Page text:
There are people who honestly are plagued by such guilt that they would rather see humanity huddling naked in caves than happy, prosperous, and long lived.  This nihilistic tendency is a nasty, virulent ideology that upholds that people are bad… and all to many of them seem to think that the best thing anyone can do is to take themselves out of the picture.  They hate themselves, and they want us to hate ourselves too.  Rather than conservation, they want nature to remain immaculate, untouched, perfect.  They have some image of the world without people as being pristine.  This would, by necessity, lead to the removal of the human race.  And in, their hearts, they’re glad for that, because not only do they hate themselves, they hate you too.  The very thought of us polluting ‘untouched new worlds’ and the construction that would allow us to reach them causes them emotional agony, not just from the thought of what we might do out there, but also because we might expand, live, prosper… and show that their beleif structure is flawed.  If we succeed out in space, we show them that humanity is not bad and we show the potential that we hold in ourselves.

We have in us a desire to go forth, to see what lies beyond the next horizon.  To pent that up, to reject it, is to reject ourselves… to reject our very nature.  Our past is here, our home is Earth.  Yet in the nature of all children, as we grow up, we must take those first steps away from home, to find our own path.  That path lies in space… and the sooner we begin that journey, the sooner we continue our growth to adulthood.

Here’s some interesting links, people who say some good things… and people who argue the opposite.  Feel free to link anything in that you think pertinent.  Thanks for reading.

http://accordingtohoyt.com/2014/02/07/a-radical-notion-a-guest-post-by-james-cambias/

http://debatewise.org/debates/137-space-exploration-is-a-waste-of-money/

Renegades: Ghost Story out tomorrow

Here is the cover art from the awesome Robert Brockman

Renegades: Ghost Story will be out tomorrow.  It is the fourth novella in the Renegades series.  This one follows the perspective of Eric and if I had to pick favorites, it would probably be the novella I enjoyed writing the most.  I’ll be doing a book bomb for it tomorrow (Tuesday) at noon, MST.  So if you plan on buying it, buy it then.  If you haven’t read any of the Renegades novellas yet, you can pick them all up individually for a dollar.  Yes, just a dollar.  Each one is good for a few hours of light, enjoyable reading, or (at least through Amazon, so I’m told) you can return the book.  So why not give them a try?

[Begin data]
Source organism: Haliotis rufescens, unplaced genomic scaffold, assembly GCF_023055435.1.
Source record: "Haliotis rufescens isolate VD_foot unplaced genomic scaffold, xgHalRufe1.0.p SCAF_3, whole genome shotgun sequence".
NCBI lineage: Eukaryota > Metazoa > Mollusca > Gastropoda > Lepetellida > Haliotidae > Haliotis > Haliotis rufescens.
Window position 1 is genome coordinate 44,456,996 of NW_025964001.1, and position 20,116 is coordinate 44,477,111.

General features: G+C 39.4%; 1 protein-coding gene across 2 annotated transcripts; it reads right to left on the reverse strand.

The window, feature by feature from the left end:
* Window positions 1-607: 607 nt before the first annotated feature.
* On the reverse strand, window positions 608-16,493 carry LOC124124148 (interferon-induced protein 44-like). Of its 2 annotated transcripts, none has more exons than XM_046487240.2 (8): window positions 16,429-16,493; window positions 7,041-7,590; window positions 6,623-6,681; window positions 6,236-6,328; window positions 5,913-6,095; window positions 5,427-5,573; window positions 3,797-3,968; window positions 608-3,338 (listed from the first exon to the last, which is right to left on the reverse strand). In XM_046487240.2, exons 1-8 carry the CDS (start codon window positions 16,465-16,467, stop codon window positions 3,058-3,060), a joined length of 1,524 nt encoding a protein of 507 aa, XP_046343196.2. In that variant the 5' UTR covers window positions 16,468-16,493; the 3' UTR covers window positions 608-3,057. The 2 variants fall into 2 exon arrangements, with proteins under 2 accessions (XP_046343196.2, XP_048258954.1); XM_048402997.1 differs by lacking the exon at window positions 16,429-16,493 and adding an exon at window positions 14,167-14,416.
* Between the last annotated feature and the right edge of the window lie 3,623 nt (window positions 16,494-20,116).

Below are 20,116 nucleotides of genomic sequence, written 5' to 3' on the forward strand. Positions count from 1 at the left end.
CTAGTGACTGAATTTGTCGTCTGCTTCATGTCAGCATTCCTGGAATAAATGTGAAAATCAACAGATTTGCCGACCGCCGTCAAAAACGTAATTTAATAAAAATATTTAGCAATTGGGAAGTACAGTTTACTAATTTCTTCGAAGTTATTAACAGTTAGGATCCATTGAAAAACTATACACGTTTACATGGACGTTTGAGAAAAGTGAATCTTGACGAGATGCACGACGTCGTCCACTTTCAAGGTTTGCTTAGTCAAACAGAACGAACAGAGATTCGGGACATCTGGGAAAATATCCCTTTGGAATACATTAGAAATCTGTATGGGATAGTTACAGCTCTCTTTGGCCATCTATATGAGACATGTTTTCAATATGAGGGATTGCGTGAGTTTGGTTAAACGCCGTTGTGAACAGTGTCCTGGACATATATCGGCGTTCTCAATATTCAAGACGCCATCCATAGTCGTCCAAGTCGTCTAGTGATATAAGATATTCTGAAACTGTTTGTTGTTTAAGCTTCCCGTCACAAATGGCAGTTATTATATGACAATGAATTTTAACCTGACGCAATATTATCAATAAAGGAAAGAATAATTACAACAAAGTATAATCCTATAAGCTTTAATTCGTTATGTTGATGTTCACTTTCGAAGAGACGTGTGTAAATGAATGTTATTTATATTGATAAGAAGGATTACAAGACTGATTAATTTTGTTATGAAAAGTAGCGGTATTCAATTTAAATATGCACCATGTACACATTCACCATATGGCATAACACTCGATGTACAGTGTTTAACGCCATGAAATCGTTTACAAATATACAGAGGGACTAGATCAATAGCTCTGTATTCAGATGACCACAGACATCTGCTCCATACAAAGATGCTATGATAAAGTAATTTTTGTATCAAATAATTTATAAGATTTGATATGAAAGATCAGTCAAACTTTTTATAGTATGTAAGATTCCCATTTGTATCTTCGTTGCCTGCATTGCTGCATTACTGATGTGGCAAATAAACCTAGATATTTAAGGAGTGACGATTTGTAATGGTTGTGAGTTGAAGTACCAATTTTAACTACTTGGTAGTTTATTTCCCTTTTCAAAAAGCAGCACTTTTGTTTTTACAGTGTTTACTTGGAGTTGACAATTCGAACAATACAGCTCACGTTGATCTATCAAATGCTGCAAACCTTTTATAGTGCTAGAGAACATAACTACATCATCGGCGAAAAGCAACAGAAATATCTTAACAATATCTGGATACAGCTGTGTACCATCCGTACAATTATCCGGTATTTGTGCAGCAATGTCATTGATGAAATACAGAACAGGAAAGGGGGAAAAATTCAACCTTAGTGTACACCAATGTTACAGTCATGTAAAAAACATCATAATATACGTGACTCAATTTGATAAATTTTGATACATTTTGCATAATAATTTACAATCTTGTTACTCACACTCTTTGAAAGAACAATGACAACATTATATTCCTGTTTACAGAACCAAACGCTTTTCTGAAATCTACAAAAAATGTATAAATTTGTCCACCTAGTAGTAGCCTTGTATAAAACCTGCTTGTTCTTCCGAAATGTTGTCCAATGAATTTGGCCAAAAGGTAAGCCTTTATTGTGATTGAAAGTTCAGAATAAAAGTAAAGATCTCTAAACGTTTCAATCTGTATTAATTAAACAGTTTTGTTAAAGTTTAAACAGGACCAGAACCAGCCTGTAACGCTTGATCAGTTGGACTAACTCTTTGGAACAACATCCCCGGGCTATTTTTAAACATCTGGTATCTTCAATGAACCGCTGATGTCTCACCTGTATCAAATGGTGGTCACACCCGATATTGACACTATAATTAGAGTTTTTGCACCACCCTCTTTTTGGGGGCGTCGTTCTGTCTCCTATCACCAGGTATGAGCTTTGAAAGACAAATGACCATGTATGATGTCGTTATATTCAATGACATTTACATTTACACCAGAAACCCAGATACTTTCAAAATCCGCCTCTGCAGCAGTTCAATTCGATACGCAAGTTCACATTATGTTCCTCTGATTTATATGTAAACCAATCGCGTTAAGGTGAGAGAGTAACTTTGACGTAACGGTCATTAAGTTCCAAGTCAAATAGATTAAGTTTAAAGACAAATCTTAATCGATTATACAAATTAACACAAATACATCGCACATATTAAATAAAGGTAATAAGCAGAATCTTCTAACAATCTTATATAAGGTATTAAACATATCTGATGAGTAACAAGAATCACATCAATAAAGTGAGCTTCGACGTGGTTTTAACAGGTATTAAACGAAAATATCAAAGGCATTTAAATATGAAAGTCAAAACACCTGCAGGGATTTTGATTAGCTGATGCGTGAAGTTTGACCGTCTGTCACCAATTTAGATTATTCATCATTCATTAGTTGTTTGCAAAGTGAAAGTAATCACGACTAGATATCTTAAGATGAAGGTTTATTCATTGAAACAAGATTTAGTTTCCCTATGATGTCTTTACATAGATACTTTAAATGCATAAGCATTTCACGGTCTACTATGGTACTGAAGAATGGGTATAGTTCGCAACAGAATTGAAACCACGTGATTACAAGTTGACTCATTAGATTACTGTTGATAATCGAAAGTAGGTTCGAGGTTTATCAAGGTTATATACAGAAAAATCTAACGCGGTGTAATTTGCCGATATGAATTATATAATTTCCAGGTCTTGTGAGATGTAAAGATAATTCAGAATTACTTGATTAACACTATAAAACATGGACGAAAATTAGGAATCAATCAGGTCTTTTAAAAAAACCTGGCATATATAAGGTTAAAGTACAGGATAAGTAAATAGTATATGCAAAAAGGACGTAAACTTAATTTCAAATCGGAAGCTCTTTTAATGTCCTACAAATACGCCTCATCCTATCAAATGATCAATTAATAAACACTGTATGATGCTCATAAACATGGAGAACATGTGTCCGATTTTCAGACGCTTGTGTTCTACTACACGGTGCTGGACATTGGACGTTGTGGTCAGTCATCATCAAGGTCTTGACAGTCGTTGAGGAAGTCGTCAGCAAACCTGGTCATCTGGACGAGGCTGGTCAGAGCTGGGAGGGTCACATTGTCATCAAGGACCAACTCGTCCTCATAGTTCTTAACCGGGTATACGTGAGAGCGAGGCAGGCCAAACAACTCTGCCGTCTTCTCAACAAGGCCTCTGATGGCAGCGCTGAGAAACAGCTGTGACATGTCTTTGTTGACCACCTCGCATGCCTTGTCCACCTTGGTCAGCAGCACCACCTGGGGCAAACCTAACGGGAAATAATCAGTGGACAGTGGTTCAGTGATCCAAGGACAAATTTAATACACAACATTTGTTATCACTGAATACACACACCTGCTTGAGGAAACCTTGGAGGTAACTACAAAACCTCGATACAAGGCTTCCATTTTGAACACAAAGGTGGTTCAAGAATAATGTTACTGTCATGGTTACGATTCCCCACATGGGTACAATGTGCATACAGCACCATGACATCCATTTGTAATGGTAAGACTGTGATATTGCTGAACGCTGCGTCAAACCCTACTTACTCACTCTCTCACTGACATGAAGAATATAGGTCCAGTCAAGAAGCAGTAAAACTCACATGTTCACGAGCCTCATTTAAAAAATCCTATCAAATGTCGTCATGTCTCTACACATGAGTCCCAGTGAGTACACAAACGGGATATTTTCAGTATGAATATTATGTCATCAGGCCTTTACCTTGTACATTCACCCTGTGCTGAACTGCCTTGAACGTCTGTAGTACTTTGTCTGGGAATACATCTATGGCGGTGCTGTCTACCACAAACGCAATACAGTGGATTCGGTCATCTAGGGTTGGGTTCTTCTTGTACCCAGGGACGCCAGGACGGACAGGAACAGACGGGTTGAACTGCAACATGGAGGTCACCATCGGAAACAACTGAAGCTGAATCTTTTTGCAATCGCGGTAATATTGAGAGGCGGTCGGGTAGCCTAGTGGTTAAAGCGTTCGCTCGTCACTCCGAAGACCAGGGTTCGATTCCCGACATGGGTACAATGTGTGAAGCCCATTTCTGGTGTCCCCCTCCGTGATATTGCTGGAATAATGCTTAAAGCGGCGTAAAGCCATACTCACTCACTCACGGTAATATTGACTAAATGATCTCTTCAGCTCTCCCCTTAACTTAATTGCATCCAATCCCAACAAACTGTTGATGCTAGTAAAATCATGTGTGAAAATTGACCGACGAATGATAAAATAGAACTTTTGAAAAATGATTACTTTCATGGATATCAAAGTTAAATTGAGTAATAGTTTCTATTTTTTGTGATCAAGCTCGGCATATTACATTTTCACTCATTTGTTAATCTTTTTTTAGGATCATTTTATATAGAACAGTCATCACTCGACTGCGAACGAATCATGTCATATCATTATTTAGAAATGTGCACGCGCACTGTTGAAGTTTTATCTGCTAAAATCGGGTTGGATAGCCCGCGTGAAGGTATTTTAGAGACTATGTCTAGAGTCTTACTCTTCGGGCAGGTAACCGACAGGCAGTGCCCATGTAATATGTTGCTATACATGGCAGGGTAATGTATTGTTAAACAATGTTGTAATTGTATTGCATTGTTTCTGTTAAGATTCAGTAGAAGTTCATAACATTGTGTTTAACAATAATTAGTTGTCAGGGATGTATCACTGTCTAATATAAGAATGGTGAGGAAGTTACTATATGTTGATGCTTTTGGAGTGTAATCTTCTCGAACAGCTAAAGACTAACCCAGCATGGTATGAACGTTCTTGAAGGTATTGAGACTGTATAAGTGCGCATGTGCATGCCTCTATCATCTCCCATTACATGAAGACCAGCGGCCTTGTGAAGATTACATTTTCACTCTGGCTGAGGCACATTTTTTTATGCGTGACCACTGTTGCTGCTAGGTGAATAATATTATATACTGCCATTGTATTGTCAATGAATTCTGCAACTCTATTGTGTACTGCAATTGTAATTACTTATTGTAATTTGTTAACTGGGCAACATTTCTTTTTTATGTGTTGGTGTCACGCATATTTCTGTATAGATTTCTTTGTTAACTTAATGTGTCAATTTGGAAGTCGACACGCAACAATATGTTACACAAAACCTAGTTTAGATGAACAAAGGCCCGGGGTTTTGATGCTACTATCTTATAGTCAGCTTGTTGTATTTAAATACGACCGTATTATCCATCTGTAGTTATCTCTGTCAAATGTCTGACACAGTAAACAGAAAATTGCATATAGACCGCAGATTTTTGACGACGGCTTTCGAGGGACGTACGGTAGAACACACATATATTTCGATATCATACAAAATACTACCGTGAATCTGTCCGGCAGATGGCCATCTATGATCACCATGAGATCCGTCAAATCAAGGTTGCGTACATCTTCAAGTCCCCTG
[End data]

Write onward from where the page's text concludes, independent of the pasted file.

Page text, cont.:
Here’s the short synopsis:

Erik Stryker is a former Centauri Commando; highly lethal and experienced in combat on a dozen worlds. He’s had almost everything taken from him, his family, his career, and his team. He and his companions have broken out of an alien prison, hijacked a ship, and are en route to human civilization. A chance encounter with a derelict ship brings up ghosts of Erik’s past and awakens something which preys on ships and crews. Erik will have to face his own ghosts if he wants to save his new team.

Renegades: Ghost Story is coming!

Renegades: Ghost Story will arrive on Tuesday the 21st.    Here is the synopsis:

Eric Stryker is a man on the run with a past that haunts him, which has led him to his current rag-tag companions. They’ve escaped from the xenocidal alien Chxor, hijacked a ship, are headed for human space, and they’ve even selected a captain for their motley crew. Yet on the edge of human space, the margin of survival is as thin as the blade of a razor.